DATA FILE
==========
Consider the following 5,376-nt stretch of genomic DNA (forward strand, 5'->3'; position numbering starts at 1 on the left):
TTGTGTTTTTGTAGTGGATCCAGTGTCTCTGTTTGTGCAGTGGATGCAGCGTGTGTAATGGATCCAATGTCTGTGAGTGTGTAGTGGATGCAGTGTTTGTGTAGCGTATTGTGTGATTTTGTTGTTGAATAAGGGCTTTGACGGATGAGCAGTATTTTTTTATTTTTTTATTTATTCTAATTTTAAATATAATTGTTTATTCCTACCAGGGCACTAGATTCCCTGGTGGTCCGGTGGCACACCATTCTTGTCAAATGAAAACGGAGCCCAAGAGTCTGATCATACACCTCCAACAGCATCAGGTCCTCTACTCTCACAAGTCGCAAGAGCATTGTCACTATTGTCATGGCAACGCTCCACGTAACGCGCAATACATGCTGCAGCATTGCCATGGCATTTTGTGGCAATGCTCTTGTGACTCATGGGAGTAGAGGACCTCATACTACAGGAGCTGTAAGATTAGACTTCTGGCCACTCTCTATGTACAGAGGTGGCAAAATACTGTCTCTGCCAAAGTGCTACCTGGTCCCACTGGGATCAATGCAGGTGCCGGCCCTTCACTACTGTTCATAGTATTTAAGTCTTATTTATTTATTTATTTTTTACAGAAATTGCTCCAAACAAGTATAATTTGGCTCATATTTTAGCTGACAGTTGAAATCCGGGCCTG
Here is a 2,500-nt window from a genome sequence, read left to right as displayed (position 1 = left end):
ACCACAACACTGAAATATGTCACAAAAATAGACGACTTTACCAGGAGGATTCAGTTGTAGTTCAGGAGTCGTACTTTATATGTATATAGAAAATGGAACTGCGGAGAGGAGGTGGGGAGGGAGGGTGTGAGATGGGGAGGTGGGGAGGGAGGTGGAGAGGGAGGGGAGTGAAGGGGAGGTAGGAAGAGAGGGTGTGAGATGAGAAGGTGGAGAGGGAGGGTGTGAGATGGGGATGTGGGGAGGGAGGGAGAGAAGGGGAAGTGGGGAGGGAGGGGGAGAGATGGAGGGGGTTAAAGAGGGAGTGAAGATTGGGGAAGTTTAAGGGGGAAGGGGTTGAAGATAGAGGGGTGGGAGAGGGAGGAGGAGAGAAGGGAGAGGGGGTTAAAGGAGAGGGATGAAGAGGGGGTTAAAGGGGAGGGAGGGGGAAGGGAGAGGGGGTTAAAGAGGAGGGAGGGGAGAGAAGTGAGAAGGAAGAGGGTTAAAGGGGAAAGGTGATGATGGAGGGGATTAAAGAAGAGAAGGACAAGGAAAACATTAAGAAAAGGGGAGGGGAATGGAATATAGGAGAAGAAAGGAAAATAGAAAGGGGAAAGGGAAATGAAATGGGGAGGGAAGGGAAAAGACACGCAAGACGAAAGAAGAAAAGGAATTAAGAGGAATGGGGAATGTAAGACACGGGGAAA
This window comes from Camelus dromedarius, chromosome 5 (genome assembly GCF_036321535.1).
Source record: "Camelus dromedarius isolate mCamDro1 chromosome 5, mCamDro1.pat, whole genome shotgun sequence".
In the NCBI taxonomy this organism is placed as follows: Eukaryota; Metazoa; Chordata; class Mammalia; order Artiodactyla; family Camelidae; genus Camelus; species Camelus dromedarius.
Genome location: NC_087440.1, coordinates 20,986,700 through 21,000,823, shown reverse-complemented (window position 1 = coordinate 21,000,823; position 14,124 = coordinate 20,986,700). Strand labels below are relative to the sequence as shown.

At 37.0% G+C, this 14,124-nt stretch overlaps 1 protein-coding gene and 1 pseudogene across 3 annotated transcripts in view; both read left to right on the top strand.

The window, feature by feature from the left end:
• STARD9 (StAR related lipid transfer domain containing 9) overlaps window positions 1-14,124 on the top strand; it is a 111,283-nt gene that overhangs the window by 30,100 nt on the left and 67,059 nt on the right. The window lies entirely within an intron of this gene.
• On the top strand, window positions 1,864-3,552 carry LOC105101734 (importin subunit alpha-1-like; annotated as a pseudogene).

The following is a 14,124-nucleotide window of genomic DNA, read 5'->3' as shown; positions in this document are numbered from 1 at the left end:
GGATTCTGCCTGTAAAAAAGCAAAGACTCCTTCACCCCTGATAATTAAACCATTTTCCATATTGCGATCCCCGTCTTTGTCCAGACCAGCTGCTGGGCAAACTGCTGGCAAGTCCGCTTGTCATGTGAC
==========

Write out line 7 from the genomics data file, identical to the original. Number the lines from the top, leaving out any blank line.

In the NCBI taxonomy this organism is placed as follows: Eukaryota; Metazoa; Chordata; class Mammalia; order Artiodactyla; family Camelidae; genus Camelus; species Camelus dromedarius.